How Paytm is winning the contactless payments game for small businesses amid COVID-19

The fintech giant, which has become a prominent player in the small business payments solutions space, attributes its success to its Indian roots.

The COVID-19 pandemic has done for the Indian fintech ecosystem what even demonetisation couldn’t do. It has accelerated the pace of innovation by at least three years - and the industry is far from done, say experts.

Among the first of several innovations to come out of the ecosystem during the pandemic was contactless payments. It helped buyers and merchants safely conduct transactions without violating social distancing rules or touching contaminated surfaces.

In the wake of the ongoing crisis, Noida-based Paytm launched a pocket sized, all-in-one Android PoS device - a nimble gadget that resembles a smartphone, but is as good as a smart point-of-sale device.

The payments giant said it was an effort to enable more SMEs to digitise their businesses with contactless ordering and payment solutions. The device can be used by delivery personnel, kirana store merchants, and other small shopkeepers to accept digital payments, in any form, on-the-go.

Champion of SMEs and MSMEs

Costing up to 30 percent lower than existing solutions in the market, Paytm’s pocket PoS device costs Rs 499 per month, and comes with an inbuilt camera to scan QR codes.

The device has several “industry-first” features and services including cloud-based software for billing, payments, and customer management.

While the device can be used by most merchants who use PoS systems, SMEs and MSMEs were mostly the kinds of customers Paytm had in mind while it was designing the pocket PoS device. Kirana store merchants and essentials delivery partners have particularly found the device useful since it allows them to conduct transactions on-the-go.

“Paytm has been one of the most significant business enabler and champion of MSMEs and kirana stores in the country. We have a longstanding legacy of having a strong presence in small-town India as well as metropolitans,” Narendra Yadav, Vice President of Paytm tells YourStory.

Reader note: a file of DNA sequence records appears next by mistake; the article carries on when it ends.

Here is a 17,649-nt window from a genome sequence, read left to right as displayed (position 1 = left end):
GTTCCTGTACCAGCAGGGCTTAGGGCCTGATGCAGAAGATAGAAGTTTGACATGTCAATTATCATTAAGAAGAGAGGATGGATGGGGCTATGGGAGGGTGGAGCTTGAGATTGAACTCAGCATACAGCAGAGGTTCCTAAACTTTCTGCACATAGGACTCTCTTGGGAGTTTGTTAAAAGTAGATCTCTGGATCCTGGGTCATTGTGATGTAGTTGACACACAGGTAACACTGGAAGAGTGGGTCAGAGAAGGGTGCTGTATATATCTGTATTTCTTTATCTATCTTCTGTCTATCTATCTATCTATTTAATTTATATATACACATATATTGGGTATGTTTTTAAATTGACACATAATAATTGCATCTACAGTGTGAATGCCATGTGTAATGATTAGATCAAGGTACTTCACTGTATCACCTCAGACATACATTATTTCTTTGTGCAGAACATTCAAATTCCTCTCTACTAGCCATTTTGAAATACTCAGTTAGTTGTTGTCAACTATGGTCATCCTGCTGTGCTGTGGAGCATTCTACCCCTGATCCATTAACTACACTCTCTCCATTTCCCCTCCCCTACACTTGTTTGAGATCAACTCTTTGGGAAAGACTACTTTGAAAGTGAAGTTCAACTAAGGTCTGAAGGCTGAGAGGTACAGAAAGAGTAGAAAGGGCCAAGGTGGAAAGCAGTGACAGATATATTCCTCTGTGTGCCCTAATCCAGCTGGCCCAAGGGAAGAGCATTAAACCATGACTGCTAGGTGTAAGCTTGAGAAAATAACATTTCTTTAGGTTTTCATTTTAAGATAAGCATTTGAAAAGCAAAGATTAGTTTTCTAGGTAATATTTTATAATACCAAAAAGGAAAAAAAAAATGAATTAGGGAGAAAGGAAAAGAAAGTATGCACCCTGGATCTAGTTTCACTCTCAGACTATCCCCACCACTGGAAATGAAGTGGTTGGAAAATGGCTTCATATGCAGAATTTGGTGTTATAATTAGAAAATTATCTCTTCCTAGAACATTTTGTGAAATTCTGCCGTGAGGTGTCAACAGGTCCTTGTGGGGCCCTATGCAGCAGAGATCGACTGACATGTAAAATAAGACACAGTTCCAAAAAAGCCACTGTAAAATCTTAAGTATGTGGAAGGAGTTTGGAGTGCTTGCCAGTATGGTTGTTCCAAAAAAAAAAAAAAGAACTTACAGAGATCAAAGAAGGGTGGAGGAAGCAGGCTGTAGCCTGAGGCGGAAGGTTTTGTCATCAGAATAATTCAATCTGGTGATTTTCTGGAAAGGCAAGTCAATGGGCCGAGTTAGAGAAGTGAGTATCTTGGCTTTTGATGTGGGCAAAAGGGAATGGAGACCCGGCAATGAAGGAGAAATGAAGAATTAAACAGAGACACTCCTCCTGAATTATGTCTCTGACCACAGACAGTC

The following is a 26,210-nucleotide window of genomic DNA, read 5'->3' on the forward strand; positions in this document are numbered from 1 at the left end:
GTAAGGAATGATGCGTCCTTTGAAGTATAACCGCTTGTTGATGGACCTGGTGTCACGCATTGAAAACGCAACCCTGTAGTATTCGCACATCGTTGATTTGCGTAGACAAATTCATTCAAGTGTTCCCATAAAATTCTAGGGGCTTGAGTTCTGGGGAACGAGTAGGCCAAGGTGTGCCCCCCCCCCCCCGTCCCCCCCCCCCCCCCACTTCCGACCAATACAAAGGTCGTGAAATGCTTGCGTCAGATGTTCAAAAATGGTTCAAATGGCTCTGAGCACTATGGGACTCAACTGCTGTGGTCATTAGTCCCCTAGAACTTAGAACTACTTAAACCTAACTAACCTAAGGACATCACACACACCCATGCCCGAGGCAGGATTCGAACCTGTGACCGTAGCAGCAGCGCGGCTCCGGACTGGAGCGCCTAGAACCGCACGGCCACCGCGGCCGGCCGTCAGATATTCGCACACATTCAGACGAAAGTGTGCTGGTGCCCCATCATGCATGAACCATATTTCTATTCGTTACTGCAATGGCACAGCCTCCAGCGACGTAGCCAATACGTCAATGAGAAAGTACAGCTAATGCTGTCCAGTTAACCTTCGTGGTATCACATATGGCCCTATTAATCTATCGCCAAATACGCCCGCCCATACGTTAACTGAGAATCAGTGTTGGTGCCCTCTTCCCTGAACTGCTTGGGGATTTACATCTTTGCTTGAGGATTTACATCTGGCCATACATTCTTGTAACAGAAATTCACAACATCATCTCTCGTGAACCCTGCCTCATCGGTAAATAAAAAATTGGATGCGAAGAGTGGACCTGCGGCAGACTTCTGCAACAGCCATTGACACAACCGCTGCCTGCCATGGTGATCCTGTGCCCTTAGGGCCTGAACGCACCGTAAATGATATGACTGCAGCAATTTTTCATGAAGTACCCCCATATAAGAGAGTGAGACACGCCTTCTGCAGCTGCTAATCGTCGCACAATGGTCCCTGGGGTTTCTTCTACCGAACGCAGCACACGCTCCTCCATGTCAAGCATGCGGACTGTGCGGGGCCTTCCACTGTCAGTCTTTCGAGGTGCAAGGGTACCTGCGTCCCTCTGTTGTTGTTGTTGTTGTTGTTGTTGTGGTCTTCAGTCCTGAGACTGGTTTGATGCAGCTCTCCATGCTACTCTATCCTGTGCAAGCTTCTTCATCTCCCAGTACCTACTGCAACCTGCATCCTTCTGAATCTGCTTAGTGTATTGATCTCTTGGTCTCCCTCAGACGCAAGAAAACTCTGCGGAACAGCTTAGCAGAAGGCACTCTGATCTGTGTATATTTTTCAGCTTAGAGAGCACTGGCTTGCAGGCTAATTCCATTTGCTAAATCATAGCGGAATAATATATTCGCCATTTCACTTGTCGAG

For a more holistic suite of services that could help merchants generate GST compliant bills, manage transactions and settlements, avail financial services such as loans, insurance and digital bookkeeping, the fintech giant launched ‘Paytm Business khata’ - a free-to-use service within its business app.

Launched in January this year, the ‘Business Khata’ service recorded a four-fold growth in new merchants and total number of daily transactions during the early days of the lockdown.

The company says, over the years, nearly a million merchants have switched to the digital platform, and the app has over 20 million downloads on the Google Play Store and App Store.

What sets it apart

Even before the pandemic hit, contactless payments were already widely used. But when COVID-19 took a stronghold in India, more consumers started demanding contactless solutions for payments - and for merchants, this directly translated into increased manual bookkeeping and inventory management.

Consumers also wanted the flexibility to pay via UPI, netbanking, credit and debit cards, as well as avail EMIs, just as easily. Even merchants wanted the advantages and capabilities of PoS devices, but in a way that could be more travel-friendly, as well as contactless.

Paytm’s business payments offerings came sometime after WhatsApp launched its own standalone business app. The messaging app had become quite popular with small businesses and kirana store owners for business transactions and order-taking.

Even tech giant Google launched ‘Nearby Stores’ - a service that aimed at helping people discover stores near them that were selling essentials during the lockdown.

The two international tech companies have been looking to get deeper into India’s small business sector with their respective offerings, but Paytm still managed to capture a bigger piece of the small business payments pie owing to its deeper understanding of the market and the fact that it was born in India - thereby gauging local needs better.

“We are a homegrown company that has a longstanding relationship with merchants across the country. We know and understand the requirements of a small tuck shop owner to a large retailer, and innovate products accordingly,” Narendra says.

When the pandemic hit India, Paytm was among the first to launch contactless payments services. Pine Labs came out with its own solution called ePoS, an app-based offering for businesses and small vendors that can be used on any Android smartphone, without requiring any additional hardware.

Institutional banks have also been joining the race to enable contactless payments for consumers. Last month, the State Bank of India, in partnership with IBM and watchmaker Titan, debuted the country’s first contactless payments wristwatch, and IDFC First Bank launched a service that allows customers to store debit card details on the bank’s phone app and make contactless payments via their smartphones.

The global contactless payments market, valued at $8.3 billion in 2019, is expected to double in size to $19.3 billion by 2026, at a CAGR of 12.8 percent, a Valuates research report said. Most of the growth is expected to be driven by COVID-19, but a big part of that growth will also come from a regulatory push from governments around to world to make online transactions, safer.

Edited by Megha Reddy


Updates from around the world